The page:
JAY — The Regional School Unit 73 board of directors voted Thursday night to use a hybrid model for teaching following a lengthy discussion on reopening schools.

Joel Pike was the only director who voted against the plan.

“We’re still getting significant information about bus runs, etc.,” Pike said. “I feel a lot more details still need to be worked out. Some parents may have more questions now.”

The vote followed a Zoom videoconferencing meeting that at one point had almost 170 parents, directors, staff members and residents participating.

Last week, directors approved the reopening school plan but delayed a decision on which model to use until after the public had a chance to learn more about the proposals.

Rob Taylor and Cherie Parker gave a presentation Thursday night on the district’s return-to-school plan, which is available on the district’s website — rsu73.org.

Taylor shared information on the guidelines and protocols put forth by the Maine Department of Education and Center for Disease Control & Prevention that the district must follow.

“Our schools are very full,” Taylor said. “We don’t have a lot of space. We’ll need to run a model with half of our kids. We feel fortunate we can offer that.”

Students would be broken into two groups, or cohorts: Cohort A on Monday and Tuesday would have full, in-person instruction, while Cohort B would learn remotely on those days. The cohorts would switch on Wednesday and Thursday.

There would be no new learning on Fridays, unless students could not attend earlier in the week.

Hybrid Model B, for one-fourth of the school population, would have had four cohorts, with one day of in-person instruction weekly.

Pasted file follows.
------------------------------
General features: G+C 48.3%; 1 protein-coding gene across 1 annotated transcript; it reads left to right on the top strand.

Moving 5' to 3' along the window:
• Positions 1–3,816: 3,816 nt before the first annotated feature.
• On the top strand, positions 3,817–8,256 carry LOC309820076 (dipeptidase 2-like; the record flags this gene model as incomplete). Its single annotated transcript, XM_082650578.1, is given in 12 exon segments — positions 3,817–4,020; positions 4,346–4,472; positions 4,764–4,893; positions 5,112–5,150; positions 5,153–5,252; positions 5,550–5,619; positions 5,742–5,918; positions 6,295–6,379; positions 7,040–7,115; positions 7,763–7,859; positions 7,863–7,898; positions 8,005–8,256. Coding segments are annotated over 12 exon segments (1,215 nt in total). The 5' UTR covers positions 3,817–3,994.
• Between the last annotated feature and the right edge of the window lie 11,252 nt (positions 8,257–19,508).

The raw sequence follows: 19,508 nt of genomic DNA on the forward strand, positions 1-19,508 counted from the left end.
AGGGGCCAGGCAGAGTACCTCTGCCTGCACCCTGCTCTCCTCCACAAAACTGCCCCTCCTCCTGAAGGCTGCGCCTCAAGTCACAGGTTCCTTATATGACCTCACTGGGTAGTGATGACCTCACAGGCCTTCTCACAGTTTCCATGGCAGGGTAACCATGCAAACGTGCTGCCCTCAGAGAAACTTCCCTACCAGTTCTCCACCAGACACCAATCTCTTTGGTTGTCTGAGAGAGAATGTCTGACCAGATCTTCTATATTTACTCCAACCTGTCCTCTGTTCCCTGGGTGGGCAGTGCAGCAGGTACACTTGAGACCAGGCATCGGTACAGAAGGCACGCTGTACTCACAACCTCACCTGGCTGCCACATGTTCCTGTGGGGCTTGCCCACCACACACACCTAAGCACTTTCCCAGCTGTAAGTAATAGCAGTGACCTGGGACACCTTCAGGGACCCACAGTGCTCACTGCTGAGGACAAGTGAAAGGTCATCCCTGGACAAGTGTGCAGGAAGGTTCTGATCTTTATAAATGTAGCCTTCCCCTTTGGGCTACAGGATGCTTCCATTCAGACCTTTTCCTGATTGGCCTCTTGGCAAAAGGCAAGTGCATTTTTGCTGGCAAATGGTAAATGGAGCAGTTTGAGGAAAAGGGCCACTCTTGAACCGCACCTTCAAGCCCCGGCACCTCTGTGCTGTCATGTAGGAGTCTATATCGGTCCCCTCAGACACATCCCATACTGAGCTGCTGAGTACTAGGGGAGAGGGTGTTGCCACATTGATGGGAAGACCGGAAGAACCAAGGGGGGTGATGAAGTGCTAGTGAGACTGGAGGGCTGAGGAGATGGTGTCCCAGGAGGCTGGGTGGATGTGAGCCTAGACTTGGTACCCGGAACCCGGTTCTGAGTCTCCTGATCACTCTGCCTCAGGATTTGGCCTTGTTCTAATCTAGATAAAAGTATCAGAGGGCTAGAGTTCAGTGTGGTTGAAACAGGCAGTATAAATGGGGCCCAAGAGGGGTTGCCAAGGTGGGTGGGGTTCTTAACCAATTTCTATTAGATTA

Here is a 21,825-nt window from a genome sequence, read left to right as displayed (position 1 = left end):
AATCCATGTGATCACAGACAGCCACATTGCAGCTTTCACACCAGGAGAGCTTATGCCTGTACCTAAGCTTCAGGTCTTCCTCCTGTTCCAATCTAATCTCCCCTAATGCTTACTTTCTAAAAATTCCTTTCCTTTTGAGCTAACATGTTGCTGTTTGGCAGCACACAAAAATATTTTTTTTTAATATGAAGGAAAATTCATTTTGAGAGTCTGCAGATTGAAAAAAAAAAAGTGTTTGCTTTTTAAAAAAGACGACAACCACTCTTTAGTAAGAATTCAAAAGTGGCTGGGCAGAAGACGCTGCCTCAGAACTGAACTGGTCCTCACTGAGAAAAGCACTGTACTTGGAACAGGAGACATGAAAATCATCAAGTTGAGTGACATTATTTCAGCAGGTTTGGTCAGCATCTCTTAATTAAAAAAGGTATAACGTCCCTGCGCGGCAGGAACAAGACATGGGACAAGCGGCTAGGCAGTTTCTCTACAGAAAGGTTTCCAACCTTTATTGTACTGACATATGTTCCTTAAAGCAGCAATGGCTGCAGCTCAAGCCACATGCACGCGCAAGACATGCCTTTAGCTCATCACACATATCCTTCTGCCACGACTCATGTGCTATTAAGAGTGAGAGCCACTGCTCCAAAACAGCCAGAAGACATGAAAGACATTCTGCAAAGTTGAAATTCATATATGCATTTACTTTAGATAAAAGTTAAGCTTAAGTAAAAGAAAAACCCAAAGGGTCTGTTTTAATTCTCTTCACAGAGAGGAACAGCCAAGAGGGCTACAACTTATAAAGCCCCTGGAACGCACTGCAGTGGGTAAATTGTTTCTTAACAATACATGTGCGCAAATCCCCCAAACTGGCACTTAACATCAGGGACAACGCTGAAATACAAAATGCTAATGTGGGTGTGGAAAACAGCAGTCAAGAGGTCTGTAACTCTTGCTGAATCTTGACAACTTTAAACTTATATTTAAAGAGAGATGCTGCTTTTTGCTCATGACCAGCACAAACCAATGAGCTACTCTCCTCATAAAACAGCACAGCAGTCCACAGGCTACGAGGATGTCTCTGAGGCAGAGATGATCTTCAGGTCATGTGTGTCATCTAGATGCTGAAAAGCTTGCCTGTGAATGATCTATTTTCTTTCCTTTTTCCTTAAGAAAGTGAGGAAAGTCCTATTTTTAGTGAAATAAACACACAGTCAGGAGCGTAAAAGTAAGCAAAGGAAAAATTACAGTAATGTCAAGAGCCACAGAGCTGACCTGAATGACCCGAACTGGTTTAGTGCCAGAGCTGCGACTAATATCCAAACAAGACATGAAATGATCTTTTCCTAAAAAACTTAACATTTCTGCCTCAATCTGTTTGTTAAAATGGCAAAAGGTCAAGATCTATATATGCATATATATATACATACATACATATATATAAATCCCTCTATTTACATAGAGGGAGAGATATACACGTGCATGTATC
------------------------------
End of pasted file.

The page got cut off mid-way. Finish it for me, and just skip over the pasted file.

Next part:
Students who attend the life skills program and behavioral program would attend Monday through Thursday in either model.

Students would be broken up by last name, with Cohort A likely being for those A through J, and Cohort B for K through Z, according to Superintendent Scott Albert.

Efforts will be made to keep family members with different last names in the same cohort, he said.

“There will be two bus runs, with one student per seat and with family members sitting together,” Taylor said. “We will double the bus runs to transport half the kids.”

Another change calls for each student to have a designated pickup and drop-off location.

Directors also unanimously agreed to:

• Make Sept. 8 the first day of school.

• Change late-arrival days to Friday to give teachers time for training.

• Eliminate the early release Sept. 23.

“We didn’t waive any student days. There are still 175 student days,” Albert said. “The time Friday will give an opportunity for staff to work together, connect with students. Farmington Fair isn’t being held this year. We didn’t want to mess the students schedule up.”

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